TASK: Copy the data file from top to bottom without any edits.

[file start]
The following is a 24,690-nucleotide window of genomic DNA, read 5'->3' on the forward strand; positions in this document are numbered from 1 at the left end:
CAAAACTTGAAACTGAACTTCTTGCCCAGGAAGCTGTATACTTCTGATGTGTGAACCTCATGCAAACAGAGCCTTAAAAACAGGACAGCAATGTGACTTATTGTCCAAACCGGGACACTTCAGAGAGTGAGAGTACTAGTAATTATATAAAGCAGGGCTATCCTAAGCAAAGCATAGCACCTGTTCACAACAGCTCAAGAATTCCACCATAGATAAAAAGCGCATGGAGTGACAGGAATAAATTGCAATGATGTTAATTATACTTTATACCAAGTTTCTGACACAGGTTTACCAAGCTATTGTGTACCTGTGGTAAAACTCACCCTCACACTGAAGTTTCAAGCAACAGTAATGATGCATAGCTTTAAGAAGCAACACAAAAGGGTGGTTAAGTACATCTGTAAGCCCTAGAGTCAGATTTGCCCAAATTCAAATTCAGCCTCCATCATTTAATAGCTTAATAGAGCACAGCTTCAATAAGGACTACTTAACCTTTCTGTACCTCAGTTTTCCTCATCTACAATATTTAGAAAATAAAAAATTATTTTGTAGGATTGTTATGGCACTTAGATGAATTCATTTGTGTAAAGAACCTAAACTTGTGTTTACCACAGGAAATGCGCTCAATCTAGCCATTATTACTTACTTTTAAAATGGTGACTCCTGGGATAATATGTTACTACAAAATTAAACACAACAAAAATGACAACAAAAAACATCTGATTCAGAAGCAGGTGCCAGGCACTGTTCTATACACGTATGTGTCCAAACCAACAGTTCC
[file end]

The following is a 24,690-nucleotide window of genomic DNA, read 5'->3' on the forward strand; positions in this document are numbered from 1 at the left end:
CAAAACTTGAAACTGAACTTCTTGCCCAGGAAGCTGTATACTTCTGATGTGTGAACCTCATGCAAACAGAGCCTTAAAAACAGGACAGCAATGTGACTTATTGTCCAAACCGGGACACTTCAGAGAGTGAGAGTACTAGTAATTATATAAAGCAGGGCTATCCTAAGCAAAGCATAGCACCTGTTCACAACAGCTCAAGAATTCCACCATAGATAAAAAGCGCATGGAGTGACAGGAATAAATTGCAATGATGTTAATTATACTTTATACCAAGTTTCTGACACAGGTTTACCAAGCTATTGTGTACCTGTGGTAAAACTCACCCTCACACTGAAGTTTCAAGCAACAGTAATGATGCATAGCTTTAAGAAGCAACACAAAAGGGTGGTTAAGTACATCTGTAAGCCCTAGAGTCAGATTTGCCCAAATTCAAATTCAGCCTCCATCATTTAATAGCTTAATAGAGCACAGCTTCAATAAGGACTACTTAACCTTTCTGTACCTCAGTTTTCCTCATCTACAATATTTAGAAAATAAAAAATTATTTTGTAGGATTGTTATGGCACTTAGATGAATTCATTTGTGTAAAGAACCTAAACTTGTGTTTACCACAGGAAATGCGCTCAATCTAGCCATTATTACTTACTTTTAAAATGGTGACTCCTGGGATAATATGTTACTACAAAATTAAACACAACAAAAATGACAACAAAAAACATCTGATTCAGAAGCAGGTGCCAGGCACTGTTCTATACACGTATGTGTCCAAACCAACAGTTCC